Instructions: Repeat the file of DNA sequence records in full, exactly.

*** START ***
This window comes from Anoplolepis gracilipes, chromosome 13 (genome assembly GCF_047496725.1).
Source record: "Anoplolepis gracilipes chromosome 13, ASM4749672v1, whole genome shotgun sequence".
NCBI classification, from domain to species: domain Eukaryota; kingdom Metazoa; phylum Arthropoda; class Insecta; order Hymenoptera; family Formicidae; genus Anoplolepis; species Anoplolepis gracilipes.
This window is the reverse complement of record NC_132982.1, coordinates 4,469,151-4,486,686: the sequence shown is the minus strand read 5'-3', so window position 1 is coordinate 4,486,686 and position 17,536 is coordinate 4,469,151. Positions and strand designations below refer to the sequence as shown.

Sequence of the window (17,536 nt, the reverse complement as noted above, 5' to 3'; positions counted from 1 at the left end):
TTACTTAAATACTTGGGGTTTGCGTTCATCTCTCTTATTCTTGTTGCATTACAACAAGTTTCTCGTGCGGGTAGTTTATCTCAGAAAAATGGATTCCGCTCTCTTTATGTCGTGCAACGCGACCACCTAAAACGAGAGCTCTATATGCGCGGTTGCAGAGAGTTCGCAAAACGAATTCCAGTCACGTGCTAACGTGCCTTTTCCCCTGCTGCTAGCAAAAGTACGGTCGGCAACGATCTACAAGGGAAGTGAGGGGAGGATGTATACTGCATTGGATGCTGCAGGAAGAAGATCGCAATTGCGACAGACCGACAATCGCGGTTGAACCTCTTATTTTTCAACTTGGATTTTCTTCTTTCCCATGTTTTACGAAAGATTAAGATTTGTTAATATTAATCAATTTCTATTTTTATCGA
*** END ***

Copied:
This window comes from Anoplolepis gracilipes, chromosome 13 (genome assembly GCF_047496725.1).
Source record: "Anoplolepis gracilipes chromosome 13, ASM4749672v1, whole genome shotgun sequence".
NCBI classification, from domain to species: domain Eukaryota; kingdom Metazoa; phylum Arthropoda; class Insecta; order Hymenoptera; family Formicidae; genus Anoplolepis; species Anoplolepis gracilipes.
This window is the reverse complement of record NC_132982.1, coordinates 4,469,151-4,486,686: the sequence shown is the minus strand read 5'-3', so window position 1 is coordinate 4,486,686 and position 17,536 is coordinate 4,469,151. Positions and strand designations below refer to the sequence as shown.

Sequence of the window (17,536 nt, the reverse complement as noted above, 5' to 3'; positions counted from 1 at the left end):
TTACTTAAATACTTGGGGTTTGCGTTCATCTCTCTTATTCTTGTTGCATTACAACAAGTTTCTCGTGCGGGTAGTTTATCTCAGAAAAATGGATTCCGCTCTCTTTATGTCGTGCAACGCGACCACCTAAAACGAGAGCTCTATATGCGCGGTTGCAGAGAGTTCGCAAAACGAATTCCAGTCACGTGCTAACGTGCCTTTTCCCCTGCTGCTAGCAAAAGTACGGTCGGCAACGATCTACAAGGGAAGTGAGGGGAGGATGTATACTGCATTGGATGCTGCAGGAAGAAGATCGCAATTGCGACAGACCGACAATCGCGGTTGAACCTCTTATTTTTCAACTTGGATTTTCTTCTTTCCCATGTTTTACGAAAGATTAAGATTTGTTAATATTAATCAATTTCTATTTTTATCGA